Analysis: Compaq, IBM squirm between devil and deep blue sea
Dell is the devil and dealers are directly in the deep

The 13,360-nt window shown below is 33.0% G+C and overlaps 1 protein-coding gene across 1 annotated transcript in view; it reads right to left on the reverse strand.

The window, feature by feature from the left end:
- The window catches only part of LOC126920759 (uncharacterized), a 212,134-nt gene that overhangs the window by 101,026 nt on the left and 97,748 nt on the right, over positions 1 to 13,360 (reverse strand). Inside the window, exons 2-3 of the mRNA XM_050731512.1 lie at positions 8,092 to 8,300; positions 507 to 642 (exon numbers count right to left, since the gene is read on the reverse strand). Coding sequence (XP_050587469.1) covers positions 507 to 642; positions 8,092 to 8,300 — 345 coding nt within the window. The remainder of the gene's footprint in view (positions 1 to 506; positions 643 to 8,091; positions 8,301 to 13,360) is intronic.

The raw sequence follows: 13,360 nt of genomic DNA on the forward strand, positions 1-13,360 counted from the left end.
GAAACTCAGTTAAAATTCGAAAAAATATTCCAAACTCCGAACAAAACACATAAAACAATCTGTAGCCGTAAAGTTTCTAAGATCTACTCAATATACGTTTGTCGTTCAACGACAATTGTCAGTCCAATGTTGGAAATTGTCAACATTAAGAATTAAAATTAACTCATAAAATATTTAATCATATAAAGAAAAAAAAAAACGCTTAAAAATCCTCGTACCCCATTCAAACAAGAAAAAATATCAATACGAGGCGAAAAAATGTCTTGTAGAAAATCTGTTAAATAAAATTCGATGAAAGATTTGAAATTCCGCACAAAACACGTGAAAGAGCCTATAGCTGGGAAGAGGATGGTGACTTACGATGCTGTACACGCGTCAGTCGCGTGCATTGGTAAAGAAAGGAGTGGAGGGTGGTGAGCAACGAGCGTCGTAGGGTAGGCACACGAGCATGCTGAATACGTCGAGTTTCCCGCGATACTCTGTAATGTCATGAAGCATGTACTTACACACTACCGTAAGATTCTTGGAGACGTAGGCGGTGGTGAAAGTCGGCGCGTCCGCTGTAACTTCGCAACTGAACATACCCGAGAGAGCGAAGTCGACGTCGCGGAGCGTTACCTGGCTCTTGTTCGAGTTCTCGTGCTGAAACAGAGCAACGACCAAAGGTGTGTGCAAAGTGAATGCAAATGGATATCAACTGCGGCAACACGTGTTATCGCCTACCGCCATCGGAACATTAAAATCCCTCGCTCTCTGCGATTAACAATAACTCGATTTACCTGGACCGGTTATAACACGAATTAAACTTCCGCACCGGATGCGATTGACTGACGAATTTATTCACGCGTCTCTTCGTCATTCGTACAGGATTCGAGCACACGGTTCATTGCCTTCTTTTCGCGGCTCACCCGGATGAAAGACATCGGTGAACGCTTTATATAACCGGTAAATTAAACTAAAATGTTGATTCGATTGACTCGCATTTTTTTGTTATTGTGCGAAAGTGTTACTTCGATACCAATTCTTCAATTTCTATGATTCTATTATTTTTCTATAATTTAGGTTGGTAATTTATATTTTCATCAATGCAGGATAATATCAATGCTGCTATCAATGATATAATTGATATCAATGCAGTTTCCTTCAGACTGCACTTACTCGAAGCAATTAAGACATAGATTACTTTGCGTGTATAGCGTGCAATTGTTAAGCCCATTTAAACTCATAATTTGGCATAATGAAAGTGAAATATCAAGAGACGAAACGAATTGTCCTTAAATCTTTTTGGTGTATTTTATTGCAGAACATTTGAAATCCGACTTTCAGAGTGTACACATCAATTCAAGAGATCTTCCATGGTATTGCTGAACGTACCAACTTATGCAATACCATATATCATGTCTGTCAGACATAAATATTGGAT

Four years ago, next January, The Register found itself in San Diego along with thousands of other business partners (BPs) to hear the word of CEO Lou Gerstner about how committed it was to its channel. Two years later, we found ourselves in the company of Compaq luminary Eckhard Pfeiffer at Innovate in Houston, to hear the great man pledge his company's commitment to the channel. And now we find both IBM and Compaq still maintaining that they are committed to the channel, while effectively dumping their grand plans. It was not much of a surprise for IBM to do a u-turn. It is characteristic of the protean nature of the beast. A proteus is now considered to be a blind, cave dwelling amphibian but its original meaning is releated to Proteus, a Greek sea god, who did not want to foretell the future and therefore took on many different forms. Both definitions apply to IBM. It has wriggled its way, seemingly blindly, through many a similar situation within living memory. But surely Gerstner's latest wriggle is one too many. The cost of promoting IBM's two tier channel scam is incalculable -- a little like its profound failure with OS/2. So when Doug LeGrande, IBM EMEA's general manager, told The Register two weeks ago that his European channel weren't particularly concerned about the company's move to a direct model, that's probably because they already knew… Compaq is a little different. It has always had a better relationship with the PC channel than IBM, and seems to have gone out of its way to attempt to keep the relationship going. But the devil, in the shape of Dellistopheles, Great Satan of Hardware, concentrates PC manufacturers' minds. It has not suffered from the inventory problems of both Dell and IBM. On the contrary, it has stormed through 1998 and will probably do the same next year. Compaq seems to have been forced into its direct action by Dell's success on price and time to delivery. IBM's excuse, at best, is sheer incompetence. IBM shareholders should ask the company they invest in exactly what it thinks it is doing. After all, it invented the PC which spawned all of its competition. But now that both Compaq and IBM have bitten the direct bullet, there is another question that their shareholders should put to them. Why are both Compaq and IBM being so mealy mouthed about going direct and why don't they both just come out and say their enemy is Dellistopheles? ®
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